Amari Yost

Amari Yost

1608047400

Java Tutorial For Beginners | Java If Else Statement | Java Conditional Statements

This Video on “Java If-Else Statement” will help you learn the fundamentals of the if-else conditional statement in java. To make things better, the video will include practical examples.

#java #programming #developer

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Java Tutorial For Beginners | Java If Else Statement | Java Conditional Statements
Tyrique  Littel

Tyrique Littel

1600135200

How to Install OpenJDK 11 on CentOS 8

What is OpenJDK?

OpenJDk or Open Java Development Kit is a free, open-source framework of the Java Platform, Standard Edition (or Java SE). It contains the virtual machine, the Java Class Library, and the Java compiler. The difference between the Oracle OpenJDK and Oracle JDK is that OpenJDK is a source code reference point for the open-source model. Simultaneously, the Oracle JDK is a continuation or advanced model of the OpenJDK, which is not open source and requires a license to use.

In this article, we will be installing OpenJDK on Centos 8.

#tutorials #alternatives #centos #centos 8 #configuration #dnf #frameworks #java #java development kit #java ee #java environment variables #java framework #java jdk #java jre #java platform #java sdk #java se #jdk #jre #open java development kit #open source #openjdk #openjdk 11 #openjdk 8 #openjdk runtime environment

Sival Alethea

Sival Alethea

1624312800

Learn Java 8 - Full Tutorial for Beginners. DO NOT MISS!!!

Learn Java 8 and object oriented programming with this complete Java course for beginners.
⭐️Contents ⭐️

⌨️ (0:00:00) 1 - Basic Java keywords explained
⌨️ (0:21:59) 2 - Basic Java keywords explained - Coding Session
⌨️ (0:35:45) 3 - Basic Java keywords explained - Debriefing
⌨️ (0:43:41) 4 - Packages, import statements, instance members, default constructor
⌨️ (0:59:01) 5 - Access and non-access modifiers
⌨️ (1:11:59) 6 - Tools: IntelliJ Idea, Junit, Maven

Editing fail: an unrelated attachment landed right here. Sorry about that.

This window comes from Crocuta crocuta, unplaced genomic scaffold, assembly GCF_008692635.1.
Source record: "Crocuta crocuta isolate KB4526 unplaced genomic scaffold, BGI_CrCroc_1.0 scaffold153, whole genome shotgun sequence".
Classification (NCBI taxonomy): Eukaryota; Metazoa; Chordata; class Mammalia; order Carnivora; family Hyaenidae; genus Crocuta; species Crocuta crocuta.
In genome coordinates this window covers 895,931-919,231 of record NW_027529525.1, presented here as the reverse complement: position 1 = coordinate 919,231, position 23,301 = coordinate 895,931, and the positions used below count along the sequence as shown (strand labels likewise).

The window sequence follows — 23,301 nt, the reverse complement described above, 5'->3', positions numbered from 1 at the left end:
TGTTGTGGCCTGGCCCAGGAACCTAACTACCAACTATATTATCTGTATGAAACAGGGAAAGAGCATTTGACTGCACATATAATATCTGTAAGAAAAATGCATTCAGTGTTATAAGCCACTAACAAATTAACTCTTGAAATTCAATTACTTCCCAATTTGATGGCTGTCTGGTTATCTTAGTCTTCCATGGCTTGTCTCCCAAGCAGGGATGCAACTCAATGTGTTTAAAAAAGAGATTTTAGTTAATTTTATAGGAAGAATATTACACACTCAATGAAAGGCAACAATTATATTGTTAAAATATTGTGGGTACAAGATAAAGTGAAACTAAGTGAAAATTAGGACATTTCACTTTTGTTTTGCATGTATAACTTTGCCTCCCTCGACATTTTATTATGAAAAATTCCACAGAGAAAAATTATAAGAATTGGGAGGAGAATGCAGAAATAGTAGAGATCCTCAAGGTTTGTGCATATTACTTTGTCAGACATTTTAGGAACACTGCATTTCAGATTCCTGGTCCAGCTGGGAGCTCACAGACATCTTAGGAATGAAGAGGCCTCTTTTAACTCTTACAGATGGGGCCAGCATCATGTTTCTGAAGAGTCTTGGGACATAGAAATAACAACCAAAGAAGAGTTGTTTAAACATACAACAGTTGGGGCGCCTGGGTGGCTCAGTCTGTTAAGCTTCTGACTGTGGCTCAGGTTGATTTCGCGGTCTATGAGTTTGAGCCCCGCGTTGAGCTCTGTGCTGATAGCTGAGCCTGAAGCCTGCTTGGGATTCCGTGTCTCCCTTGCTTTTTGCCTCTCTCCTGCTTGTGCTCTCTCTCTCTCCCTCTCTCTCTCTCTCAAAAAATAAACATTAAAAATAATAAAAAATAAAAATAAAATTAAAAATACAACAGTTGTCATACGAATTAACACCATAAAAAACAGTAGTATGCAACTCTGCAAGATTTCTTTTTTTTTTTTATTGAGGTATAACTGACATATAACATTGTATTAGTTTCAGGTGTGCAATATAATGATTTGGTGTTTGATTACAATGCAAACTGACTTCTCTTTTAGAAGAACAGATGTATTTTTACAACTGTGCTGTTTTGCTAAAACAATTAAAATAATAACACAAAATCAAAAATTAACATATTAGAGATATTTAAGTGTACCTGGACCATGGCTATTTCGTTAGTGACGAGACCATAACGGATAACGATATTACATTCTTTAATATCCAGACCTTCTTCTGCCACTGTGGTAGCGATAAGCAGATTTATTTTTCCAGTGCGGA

⌨️ (1:22:53) 7 - If/else statements and booleans
⌨️ (1:42:20) 8 - Loops: for, while and do while loop
⌨️ (1:56:57) 9 - For each loop and arrays
⌨️ (2:14:21) 10 - Arrays and enums
⌨️ (2:41:37) 11 - Enums and switch statement
⌨️ (3:07:21) 12 - Switch statement cont.
⌨️ (3:20:39) 13 - Logging using slf4j and logback
⌨️ (3:51:19) 14 - Public static void main
⌨️ (4:11:35) 15 - Checked and Unchecked Exceptions
⌨️ (5:05:36) 16 - Interfaces
⌨️ (5:46:54) 17 - Inheritance
⌨️ (6:20:20) 18 - Java Object finalize() method
⌨️ (6:36:57) 19 - Object clone method. [No lesson 20]
⌨️ (7:16:04) 21 - Number ranges, autoboxing, and more
⌨️ (7:53:00) 22 - HashCode and Equals
⌨️ (8:38:16) 23 - Java Collections
⌨️ (9:01:12) 24 - ArrayList
📺 The video in this post was made by freeCodeCamp.org
The origin of the article: https://www.youtube.com/watch?v=grEKMHGYyns&list=PLWKjhJtqVAblfum5WiQblKPwIbqYXkDoC&index=9
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Thanks for visiting and watching! Please don’t forget to leave a like, comment and share!

#java #java 8 #learn java 8 #learn java 8 - full tutorial for beginners #beginners #java course for beginners.

Samanta  Moore

Samanta Moore

1621096440

Functions for Strings in Java

In this tutorial, you will learn how to make better use of built-in functions for Strings in Java to program more quickly, effectively, and aesthetically.

What Is a String?

Firstly, of course, we have to initialize our string. What is a string used for?

  • You want to look at your string as a line, not as a mass of symbols.
  • If you have a long text, you want to work with the words, not the letters.
  • If you have lots of information, you need functions that solve questions as quickly as possible.

#java #tutorial #java strings #java tutorial for beginners #java string #string tutorial

Alec  Nikolaus

Alec Nikolaus

1596330300

Add a Column in a Pandas DataFrame Based on an If-Else Condition

When we’re doing data analysis with Python, we might sometimes want to add a column to a pandas DataFrame based on the values in other columns of the DataFrame.

Although this sounds straightforward, it can get a bit complicated if we try to do it using an if-else conditional. Thankfully, there’s a simple, great way to do this using numpy!

To learn how to use it, let’s look at a specific data analysis question. We’ve got a dataset of more than 4,000 Dataquest tweets. Do tweets with attached images get more likes and retweets? Let’s do some analysis to find out!

We’ll start by importing pandas and numpy, and loading up our dataset to see what it looks like. (If you’re not already familiar with using pandas and numpy for data analysis, check out our interactive numpy and pandas course).

import pandas as pd
import numpy as np

df = pd.read_csv('dataquest_tweets_csv.csv')